The new IL-6 antibody cuts CRP up to 92% in high-risk ASCVD


Inhibition of interleukin (IL) -6 with ziltivekimab reduces multiple biomarkers of inflammation and thrombosis in patients with high to moderate to severe atherosclerotic risk chronic kidney disease (CKD) and elevated C-reactive protein, phase 2 results RESCUE test show.

At 12 weeks, median levels of high-sensitivity C-reactive protein (hsCRP) were reduced by 77%, 88%, and 92% with ziltivekimab doses of 7.5 mg, 15 mg, and 30 mg, respectively. every 4 weeks, compared with a 4% reduction with placebo (Pg <.0001 for all).

Dose-dependent increases were also observed in the number of patients who achieved both a reduction in hsCRP of at least 50% and an hsCRP in treatment of less than 2 mg / L (66%, 80%, 93). % vs 4%; Pg <.001 for all).

Paul Ridker

“The magnitude of the change with ziltivekimab to hsCRP was almost twice as large in RESCATE as observed previously in CANTOS, where canakinumab resulted in 15% to 20% reductions in event rates, ”said Paul Ridker, MD, MPH, Brigham and Women’s Hospital, Boston.

The results were reported at the American College of Cardiology 2021 scientific session (ACC.21) i published simultaneously a Lancet.

The milestone CANTOS the trial showed that targeting the IL-1 to IL-6 pathway of CRP of innate immunity with canakinumab (Ilaris), a monoclonal antibody directed to IL-1β, reduced hSCRP by between 35% and 40% and reduced the risk of MI, stroke, and cardiac death independent of low-density lipoprotein (LDL) reduction.

The clinical benefit was greater in those with robust reductions in IL-6, suggesting that IL-6 itself could be the primary target of atheroprotection, Ridker said. Recent ones have given more support Mendelian analysis and murine models showing antibodies against the IL-6 receptor with slow atherosclerotic progression.

RESCUE focused on high-risk patients with CKD and elevated hsCRP because it is a group with considerable unmet clinical need in which IL-6 correlates with the severity of renal failure and the level of risk. atherosclerotic, he explained.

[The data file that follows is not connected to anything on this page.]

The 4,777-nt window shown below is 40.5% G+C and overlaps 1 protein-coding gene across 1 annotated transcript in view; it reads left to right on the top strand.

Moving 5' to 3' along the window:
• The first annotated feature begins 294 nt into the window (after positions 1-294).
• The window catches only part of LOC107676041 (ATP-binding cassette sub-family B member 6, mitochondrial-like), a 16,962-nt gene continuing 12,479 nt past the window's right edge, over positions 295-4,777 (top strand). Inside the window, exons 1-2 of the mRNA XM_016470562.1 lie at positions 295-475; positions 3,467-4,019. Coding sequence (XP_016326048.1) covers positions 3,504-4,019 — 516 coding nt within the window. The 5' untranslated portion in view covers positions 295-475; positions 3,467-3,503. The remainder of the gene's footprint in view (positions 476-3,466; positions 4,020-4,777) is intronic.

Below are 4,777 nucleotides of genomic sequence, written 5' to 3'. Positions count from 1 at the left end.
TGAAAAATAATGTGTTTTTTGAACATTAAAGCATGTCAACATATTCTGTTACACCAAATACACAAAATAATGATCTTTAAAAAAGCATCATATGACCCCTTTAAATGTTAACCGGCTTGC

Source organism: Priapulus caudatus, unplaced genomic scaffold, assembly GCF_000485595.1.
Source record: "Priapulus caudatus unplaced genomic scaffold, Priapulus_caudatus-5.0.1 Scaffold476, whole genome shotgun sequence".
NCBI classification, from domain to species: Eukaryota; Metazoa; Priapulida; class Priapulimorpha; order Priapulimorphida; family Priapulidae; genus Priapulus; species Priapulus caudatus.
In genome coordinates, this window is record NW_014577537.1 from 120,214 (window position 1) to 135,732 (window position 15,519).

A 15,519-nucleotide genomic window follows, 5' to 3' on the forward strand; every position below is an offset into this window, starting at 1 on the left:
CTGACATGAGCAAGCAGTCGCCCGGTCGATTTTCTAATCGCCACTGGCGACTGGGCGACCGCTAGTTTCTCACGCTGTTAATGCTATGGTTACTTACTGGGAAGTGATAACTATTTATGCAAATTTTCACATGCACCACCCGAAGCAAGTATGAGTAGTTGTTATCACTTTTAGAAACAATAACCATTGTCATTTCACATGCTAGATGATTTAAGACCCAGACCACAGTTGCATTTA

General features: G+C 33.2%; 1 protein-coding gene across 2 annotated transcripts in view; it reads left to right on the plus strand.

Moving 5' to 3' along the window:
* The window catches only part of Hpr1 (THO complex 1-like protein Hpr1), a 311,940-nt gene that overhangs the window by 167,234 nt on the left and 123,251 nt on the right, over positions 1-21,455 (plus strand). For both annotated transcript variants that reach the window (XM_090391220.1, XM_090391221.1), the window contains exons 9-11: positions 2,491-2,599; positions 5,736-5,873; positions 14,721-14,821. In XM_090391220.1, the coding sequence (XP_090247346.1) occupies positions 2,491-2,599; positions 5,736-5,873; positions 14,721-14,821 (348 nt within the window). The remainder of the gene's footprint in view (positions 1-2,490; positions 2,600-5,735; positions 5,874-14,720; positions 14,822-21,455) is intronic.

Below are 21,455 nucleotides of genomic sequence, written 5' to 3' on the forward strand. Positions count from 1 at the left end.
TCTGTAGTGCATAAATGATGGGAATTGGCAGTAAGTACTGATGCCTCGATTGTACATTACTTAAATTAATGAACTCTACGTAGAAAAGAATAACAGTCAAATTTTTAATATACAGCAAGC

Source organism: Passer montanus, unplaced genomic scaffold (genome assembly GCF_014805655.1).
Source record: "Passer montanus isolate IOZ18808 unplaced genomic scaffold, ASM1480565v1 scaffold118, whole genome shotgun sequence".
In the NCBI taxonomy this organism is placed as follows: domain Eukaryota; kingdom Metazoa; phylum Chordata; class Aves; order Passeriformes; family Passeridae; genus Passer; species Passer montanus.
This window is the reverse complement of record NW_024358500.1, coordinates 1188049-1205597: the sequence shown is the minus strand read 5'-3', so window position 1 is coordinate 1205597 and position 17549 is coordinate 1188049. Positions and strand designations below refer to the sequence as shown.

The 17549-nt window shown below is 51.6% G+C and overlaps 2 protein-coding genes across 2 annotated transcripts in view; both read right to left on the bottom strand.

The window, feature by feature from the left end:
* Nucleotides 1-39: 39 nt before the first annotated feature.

The 264 patients with 3- to 5-stage CKD and an hsCRP of at least 2 mg / L were randomly assigned to subcutaneous placebo or ziltivekimab at 7.5 mg, 15 mg, or 30 mg every 4 weeks for up to 24 weeks.

The estimated average glomerular filtration rate was 38 ml / min per 1.73 m2, mean hsCRP was 5.7 mg / L and mean IL-6 level was 5.6 pg / mL. The mean age of the patients was 66 years and two-thirds were taking statins.

In addition to reductions in the primary endpoint of hsCRP, dose-dependent changes were observed with 7.5 mg, 15 mg, and 30 mg of ziltivekimab compared with placebo at:

  • fibrinogen: –25%, –25%, –37% vs –2%

  • haptoglobin: –30%, –40%, –56% vs –3%

  • serum amyloid A: –40%, –50%, –42% vs + 2%

  • secretory phospholipase A2: –27%, –41%, –49% vs 0%.

Interestingly, lipoprotein (a) levels were also reduced (16%, 20%, 25% versus 0%). This is “very important because previous inhibitors of IL-6 and other IL-6 drugs are known to raise atherogenic levels. lipids. We didn’t see this effect with ziltivekimab, ”Ridker said. The ApoB: ApoA ratio did not change (0%, 0%, –5% vs. –2%).

Perhaps equally important to cardiologists is the potential for adverse events with anti-inflammatory drugs, especially IL-6 therapies, he noted. There were no sustained grade 2, 3 or 4 tests neutropenia or thrombocytopenia and there are no levels of alanine aminotransferase or aspartate aminotransferase above three times the upper limit of normal.

Serious infections were reported in five patients in the placebo group, 11 in the 7.5 mg ziltivekimab group, five in the 15 mg group, and three in the 30 mg group.

“Ziltivekimab is an IL-6 monoclonal ligand rather than an IL-6 receptor inhibitor and it has been hypothesized that this could improve specificity and therefore reduce problems outside the goal and that seems to stay here, ”Ridker said. | Cardiology Medscape. “It’s also a completely human monoclonal, so we had no reaction at the injection site.”